The orientation of the new Trump administration’s foreign policy toward the region remains ambivalent, with a political vision initially characterized by a fervent isolationism and a revaluation of Washington’s role and commitments to Asia. Yet despite the initial hesitations and opposition toward a wider engagement in Asia, as witnessed by Trump’s decision to inflict a fatal setback on the TPP, plus its inaugural entente with Moscow, the Trump administration has shown determination in upholding the existing alliance system with Japan and South Korea. By reinstating its pledge to support the alliance despite his initial remarks about cutting the U.S. military presence in the region, Trump has shown how committed he is to addressing the North Korean threat in the region.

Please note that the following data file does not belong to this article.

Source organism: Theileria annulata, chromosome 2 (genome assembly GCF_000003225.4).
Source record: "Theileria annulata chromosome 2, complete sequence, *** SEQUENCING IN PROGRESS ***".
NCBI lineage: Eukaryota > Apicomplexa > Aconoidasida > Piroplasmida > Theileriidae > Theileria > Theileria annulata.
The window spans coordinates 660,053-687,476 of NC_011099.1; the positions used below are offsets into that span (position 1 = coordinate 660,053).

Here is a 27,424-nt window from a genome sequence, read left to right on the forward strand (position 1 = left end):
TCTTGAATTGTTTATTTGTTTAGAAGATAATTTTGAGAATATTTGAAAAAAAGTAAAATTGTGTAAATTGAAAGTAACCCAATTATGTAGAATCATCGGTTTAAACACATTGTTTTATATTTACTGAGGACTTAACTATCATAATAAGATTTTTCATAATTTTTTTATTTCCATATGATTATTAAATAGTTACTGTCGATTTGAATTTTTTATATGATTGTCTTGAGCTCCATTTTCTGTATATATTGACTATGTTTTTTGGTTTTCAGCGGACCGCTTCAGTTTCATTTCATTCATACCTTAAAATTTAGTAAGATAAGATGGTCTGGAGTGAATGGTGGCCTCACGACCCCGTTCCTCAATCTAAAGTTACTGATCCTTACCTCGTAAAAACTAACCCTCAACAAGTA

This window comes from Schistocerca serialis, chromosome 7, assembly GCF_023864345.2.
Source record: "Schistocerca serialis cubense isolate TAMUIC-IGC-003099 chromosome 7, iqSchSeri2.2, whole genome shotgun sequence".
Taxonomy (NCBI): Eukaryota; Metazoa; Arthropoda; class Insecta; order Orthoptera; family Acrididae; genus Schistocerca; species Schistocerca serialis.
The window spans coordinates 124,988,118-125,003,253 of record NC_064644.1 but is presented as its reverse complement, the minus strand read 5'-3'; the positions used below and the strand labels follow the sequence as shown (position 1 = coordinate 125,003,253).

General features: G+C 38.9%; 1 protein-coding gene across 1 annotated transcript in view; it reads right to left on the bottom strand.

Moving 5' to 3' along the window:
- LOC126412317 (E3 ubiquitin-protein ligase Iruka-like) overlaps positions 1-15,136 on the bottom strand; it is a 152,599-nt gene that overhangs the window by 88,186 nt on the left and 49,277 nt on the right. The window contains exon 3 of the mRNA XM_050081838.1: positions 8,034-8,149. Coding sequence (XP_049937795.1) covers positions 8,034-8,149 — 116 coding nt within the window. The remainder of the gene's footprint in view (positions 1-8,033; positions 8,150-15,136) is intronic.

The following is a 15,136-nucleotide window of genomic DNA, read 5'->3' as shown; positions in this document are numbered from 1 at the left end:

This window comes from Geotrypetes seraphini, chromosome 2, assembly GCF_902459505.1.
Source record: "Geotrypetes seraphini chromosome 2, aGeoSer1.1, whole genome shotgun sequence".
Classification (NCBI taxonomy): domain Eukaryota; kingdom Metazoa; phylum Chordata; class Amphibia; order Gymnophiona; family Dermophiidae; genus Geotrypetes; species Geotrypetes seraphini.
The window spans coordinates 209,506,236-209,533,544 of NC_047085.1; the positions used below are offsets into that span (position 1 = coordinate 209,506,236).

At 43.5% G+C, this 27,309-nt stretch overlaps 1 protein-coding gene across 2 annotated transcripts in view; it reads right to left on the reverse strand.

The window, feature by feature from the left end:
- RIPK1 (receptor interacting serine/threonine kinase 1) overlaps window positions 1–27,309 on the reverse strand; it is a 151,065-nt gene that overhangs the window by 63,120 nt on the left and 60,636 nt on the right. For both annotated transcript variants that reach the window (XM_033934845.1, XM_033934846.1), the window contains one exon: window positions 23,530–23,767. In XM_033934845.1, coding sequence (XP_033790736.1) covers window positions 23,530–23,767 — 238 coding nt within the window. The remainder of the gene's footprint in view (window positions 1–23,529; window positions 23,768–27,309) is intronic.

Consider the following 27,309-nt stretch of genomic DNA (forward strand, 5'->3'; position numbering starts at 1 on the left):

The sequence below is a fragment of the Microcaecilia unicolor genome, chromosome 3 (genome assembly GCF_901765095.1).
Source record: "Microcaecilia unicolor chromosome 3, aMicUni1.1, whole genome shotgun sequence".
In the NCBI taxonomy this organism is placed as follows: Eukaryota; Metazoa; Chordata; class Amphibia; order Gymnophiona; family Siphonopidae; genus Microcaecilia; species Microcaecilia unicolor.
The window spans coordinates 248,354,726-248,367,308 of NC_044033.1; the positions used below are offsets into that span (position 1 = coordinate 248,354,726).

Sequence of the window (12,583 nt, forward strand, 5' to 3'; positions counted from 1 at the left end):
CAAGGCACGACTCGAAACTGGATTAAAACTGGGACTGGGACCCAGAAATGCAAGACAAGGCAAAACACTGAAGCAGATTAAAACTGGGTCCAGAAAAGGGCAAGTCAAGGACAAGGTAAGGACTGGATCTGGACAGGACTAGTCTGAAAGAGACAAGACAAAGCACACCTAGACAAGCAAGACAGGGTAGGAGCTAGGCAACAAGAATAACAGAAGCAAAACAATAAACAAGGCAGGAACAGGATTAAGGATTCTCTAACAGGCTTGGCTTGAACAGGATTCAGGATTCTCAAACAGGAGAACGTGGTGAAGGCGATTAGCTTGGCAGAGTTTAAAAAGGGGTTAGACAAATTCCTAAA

In the last few months, the Trump administration has made this a top priority, confirming its support for the deployment of the THAAD [missile defense system] and fostering the enhancement of the GSMIA [General Security of Military Information Agreement] between Japan and South Korea. Also, when compared with the previous administration, it has made no criticisms over the Abe administration’s revisionist agenda in Japan. The rising revisionist tendencies that have characterized the Abe administration have sparked alarm elsewhere, but the Trump administration has welcomed a Japanese policy aimed at expanding the military role and the capabilities of Japan within the U.S.-Japanese alliance, though Asia continues to fear a new and more assertive Japanese nation. Despite the Trump administration’s initial decision to pursue a different direction therefore, forging a new and more comprehensive presence in the region certainly remains a priority for the current administration.